Exhibition on history and global influence of Black British music to open in V&A East Museum

A new exhibition exploring the history and global influence of Black British music is set to open at the V&A East Museum in 2025. 

The Music Is Black: A British Story will be the first exhibition at the V&A's East Museum, which is set to open in East Bank, Queen Elizabeth Olympic Park in 2025. The landmark immersive exhibition will explore the immense contribution of Black music to British culture and around the world.

Celebrating 125 years of Black music in Britain, from UK garage, grime and drum & bass to jazz, reggae, 2 Tone and trip-hop, the exhibition will trace the stories of early 20th Century pioneers as well as modern trailblazers such as Sampha, Little Simz, FKA Twigs, Tems, Jorja Smith and recent Mercury Prize winners Ezra Collective.

Announced today, organisers have said that the exhibition will "reveal how Black British music has shaped British culture - and its global impact - to tell a long-overdue story of Black excellence, struggle, resilience, and joy.

"Spanning 1900 to the present day, The Music Is Black: A British Story will celebrate 125 years of Black music in Britain, taking visitors into the heart of music making, from Carnival to club nights, recording studios and record shops, MC battles, festivals, and more."

With full access to the BBC Archive, as well as the V&A's extensive archive of performances in Britain and around the world, the exhibition will showcase the work of artists as diverse as early pioneers Samuel Coleridge-Taylor and Winifred Atwell to, Fabio & Grooverider, Jah Shaka, Goldie, Massive Attack and Tricky. It will also spotlight the creativity and impact of East London on Black British music, highlighting the likes of All Points East, Hackney Carnival, Rinse FM and more.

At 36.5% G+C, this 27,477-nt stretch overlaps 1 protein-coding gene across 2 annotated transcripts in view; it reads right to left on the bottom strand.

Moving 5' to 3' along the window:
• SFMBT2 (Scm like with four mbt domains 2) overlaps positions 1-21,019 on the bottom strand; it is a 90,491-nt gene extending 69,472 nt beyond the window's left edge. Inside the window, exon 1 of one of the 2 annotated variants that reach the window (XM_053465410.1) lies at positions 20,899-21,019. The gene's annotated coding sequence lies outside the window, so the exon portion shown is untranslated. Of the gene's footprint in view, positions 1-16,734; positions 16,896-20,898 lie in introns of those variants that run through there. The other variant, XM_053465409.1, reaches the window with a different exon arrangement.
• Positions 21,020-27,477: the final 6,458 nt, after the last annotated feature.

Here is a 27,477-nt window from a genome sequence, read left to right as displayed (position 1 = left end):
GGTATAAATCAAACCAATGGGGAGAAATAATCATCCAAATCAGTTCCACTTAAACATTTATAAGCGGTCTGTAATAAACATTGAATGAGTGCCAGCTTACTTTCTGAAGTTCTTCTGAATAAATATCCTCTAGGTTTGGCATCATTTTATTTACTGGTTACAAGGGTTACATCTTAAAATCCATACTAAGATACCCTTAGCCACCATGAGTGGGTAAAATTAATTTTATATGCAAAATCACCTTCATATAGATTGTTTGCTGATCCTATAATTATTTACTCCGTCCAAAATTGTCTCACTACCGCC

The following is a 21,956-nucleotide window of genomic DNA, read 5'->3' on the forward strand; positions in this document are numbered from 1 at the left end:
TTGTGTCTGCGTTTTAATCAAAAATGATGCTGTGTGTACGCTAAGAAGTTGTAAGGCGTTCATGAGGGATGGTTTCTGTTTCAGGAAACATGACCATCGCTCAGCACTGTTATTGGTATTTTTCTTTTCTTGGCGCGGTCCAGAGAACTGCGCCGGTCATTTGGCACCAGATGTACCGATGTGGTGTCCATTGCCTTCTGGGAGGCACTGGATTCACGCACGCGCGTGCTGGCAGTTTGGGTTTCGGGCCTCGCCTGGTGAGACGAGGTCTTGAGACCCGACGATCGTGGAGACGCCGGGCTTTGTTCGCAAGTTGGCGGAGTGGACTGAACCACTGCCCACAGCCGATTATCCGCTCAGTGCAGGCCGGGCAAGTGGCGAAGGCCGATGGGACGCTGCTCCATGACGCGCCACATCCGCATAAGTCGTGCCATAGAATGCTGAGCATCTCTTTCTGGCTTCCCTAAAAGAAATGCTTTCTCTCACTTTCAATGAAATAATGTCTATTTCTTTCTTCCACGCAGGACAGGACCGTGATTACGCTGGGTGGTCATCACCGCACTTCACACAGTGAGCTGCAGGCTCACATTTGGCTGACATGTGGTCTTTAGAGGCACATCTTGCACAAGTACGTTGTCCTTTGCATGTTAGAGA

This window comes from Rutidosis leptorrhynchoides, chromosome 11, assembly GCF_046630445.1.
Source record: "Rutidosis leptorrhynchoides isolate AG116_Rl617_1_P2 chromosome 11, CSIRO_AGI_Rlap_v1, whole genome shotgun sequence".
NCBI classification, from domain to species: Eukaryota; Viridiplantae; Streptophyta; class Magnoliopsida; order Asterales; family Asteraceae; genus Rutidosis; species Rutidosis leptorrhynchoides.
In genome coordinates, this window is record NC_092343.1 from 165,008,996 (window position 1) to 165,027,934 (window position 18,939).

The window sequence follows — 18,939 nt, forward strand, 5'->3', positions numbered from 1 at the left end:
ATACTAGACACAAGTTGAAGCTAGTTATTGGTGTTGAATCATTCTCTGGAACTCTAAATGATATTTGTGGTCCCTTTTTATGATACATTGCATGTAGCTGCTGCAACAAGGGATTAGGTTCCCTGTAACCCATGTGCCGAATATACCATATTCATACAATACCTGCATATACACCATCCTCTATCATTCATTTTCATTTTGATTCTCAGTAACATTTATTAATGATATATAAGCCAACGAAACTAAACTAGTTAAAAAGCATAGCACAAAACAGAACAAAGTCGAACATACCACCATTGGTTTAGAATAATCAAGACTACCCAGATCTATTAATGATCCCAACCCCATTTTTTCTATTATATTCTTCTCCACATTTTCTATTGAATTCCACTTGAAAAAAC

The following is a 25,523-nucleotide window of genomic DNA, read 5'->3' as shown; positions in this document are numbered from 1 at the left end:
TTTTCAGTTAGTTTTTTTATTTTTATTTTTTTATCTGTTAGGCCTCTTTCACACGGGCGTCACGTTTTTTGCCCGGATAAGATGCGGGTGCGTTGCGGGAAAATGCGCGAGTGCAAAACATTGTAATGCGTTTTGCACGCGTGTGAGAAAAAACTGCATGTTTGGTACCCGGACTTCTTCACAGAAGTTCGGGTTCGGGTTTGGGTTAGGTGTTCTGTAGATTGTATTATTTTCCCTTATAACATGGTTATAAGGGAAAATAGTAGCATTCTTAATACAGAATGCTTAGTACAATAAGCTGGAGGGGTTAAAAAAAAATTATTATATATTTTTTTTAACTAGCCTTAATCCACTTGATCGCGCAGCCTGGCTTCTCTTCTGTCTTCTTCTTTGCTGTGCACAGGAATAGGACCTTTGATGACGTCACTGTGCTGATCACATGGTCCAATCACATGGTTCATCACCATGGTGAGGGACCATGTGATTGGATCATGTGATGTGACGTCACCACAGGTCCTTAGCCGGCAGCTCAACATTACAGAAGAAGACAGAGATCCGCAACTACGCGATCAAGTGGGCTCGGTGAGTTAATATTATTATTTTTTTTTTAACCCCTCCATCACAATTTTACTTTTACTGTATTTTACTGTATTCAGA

Jacqueline Springer, curator of The Music Is Black: A British Story and curator of Africa and Diaspora Performance at the V&A, said: “Music is the soundtrack to our lives, and one of the most powerful tools of unification. It brings collective and individual joy as we recite song lyrics at festivals and gigs, recall dance moves perfected in childhood bedrooms, and mime to guitar breaks, bassline drops and instrumental flourishes with glee.

"Set against a backdrop of British colonialism and evolving social, political, and cultural landscapes, we will celebrate the richness and versatility of Black and Black British music as instruments of protest, affirmation, and creativity, and reveal the untold stories behind some of the world’s most popular music of all time.”

Last t month, Trevor Nelson, Google and YouTube unveiled a new multimedia project to celebrate the impact of Black British music. UNION BLACK: Sounds Of A Nation, which is led by its ambassador Nelson, the BBC Radio DJ known for championing British R&B and hip-hop, is a new online exhibition launched by Google Arts & Culture and YouTube.

Speaking about the exhibition at V&A East, Trevor Nelson said: “There are so many different colours and shades of Black music, and so many eclectic styles that have emerged from the UK. The fact that we haven’t had a national exhibition on Black British music is quite surprising to me. I feel it needs to be documented. But more importantly, to tell the stories that are untold.”